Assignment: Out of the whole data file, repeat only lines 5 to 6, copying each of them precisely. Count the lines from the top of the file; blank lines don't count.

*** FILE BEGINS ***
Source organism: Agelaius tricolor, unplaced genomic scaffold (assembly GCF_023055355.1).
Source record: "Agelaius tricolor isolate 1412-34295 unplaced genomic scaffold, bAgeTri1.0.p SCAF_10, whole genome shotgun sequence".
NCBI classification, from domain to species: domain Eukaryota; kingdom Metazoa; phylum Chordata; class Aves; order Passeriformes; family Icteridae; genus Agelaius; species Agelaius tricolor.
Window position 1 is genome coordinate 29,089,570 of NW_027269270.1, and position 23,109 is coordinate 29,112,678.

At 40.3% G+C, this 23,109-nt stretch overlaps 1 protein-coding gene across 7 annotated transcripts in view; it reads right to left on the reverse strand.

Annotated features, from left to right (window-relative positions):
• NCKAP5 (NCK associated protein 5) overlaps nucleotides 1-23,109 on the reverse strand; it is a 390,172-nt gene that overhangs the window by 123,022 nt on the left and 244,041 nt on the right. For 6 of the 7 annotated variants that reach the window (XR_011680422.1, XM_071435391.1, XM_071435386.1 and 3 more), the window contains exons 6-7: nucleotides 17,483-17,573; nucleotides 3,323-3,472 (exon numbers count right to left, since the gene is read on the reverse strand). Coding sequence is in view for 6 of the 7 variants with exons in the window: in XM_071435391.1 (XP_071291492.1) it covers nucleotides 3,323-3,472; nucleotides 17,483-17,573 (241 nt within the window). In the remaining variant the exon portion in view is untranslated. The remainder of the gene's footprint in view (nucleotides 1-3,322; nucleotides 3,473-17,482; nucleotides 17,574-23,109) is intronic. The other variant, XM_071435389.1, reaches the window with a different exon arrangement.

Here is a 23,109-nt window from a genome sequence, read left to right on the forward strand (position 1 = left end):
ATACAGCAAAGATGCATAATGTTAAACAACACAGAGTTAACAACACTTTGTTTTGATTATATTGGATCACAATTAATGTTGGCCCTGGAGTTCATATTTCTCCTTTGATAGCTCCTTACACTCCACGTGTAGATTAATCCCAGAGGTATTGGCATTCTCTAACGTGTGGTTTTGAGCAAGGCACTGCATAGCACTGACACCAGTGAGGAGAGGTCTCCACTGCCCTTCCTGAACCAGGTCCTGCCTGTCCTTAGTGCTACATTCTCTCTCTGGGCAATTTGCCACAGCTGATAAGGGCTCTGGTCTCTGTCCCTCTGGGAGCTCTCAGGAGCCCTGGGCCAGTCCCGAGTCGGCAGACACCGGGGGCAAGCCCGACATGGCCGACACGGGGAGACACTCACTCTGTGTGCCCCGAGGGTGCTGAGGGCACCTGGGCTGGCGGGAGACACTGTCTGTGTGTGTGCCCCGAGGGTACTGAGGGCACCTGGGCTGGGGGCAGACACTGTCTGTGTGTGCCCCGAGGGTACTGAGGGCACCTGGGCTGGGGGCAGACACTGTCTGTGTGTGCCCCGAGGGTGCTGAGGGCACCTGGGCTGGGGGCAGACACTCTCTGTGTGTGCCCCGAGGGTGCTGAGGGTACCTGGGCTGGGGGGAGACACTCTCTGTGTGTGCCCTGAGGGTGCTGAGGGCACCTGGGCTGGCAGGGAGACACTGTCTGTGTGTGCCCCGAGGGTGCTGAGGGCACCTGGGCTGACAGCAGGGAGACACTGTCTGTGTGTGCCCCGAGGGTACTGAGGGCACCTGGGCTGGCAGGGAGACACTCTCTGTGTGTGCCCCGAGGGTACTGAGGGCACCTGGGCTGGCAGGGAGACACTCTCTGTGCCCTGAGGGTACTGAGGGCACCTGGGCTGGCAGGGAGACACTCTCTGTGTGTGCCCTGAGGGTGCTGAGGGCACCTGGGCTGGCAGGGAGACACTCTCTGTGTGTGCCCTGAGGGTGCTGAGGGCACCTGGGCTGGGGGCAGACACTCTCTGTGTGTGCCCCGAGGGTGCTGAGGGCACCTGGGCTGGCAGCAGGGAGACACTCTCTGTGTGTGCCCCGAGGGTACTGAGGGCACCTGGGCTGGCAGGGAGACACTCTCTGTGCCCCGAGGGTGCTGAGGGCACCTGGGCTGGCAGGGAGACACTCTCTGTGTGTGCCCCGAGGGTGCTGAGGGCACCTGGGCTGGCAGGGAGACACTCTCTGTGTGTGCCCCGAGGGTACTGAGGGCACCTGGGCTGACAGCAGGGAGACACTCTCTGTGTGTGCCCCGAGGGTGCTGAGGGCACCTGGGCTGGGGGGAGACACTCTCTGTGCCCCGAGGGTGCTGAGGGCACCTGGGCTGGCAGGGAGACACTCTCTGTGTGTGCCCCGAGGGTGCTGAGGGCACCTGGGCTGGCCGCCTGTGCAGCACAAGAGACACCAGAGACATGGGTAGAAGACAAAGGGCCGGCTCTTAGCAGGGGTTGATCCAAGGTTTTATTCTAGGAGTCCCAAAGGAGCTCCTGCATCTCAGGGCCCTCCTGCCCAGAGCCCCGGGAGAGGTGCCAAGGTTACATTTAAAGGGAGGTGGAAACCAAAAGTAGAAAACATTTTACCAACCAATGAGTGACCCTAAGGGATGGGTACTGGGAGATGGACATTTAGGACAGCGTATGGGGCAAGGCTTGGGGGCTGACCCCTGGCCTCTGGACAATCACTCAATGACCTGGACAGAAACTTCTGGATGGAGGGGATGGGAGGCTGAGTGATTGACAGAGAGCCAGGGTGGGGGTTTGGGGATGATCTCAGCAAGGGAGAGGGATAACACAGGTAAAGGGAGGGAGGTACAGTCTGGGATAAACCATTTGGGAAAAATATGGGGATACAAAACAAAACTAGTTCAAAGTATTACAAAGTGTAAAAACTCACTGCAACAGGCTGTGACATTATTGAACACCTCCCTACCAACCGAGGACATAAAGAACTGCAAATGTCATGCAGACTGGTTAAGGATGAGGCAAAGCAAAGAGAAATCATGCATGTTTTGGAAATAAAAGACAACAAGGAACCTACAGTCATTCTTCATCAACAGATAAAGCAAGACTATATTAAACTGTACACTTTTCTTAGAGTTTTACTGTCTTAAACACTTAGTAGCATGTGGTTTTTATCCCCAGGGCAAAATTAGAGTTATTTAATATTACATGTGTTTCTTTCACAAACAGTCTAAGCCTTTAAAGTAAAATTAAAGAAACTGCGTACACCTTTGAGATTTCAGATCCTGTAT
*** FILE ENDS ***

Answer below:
At 40.3% G+C, this 23,109-nt stretch overlaps 1 protein-coding gene across 7 annotated transcripts in view; it reads right to left on the reverse strand.

Annotated features, from left to right (window-relative positions):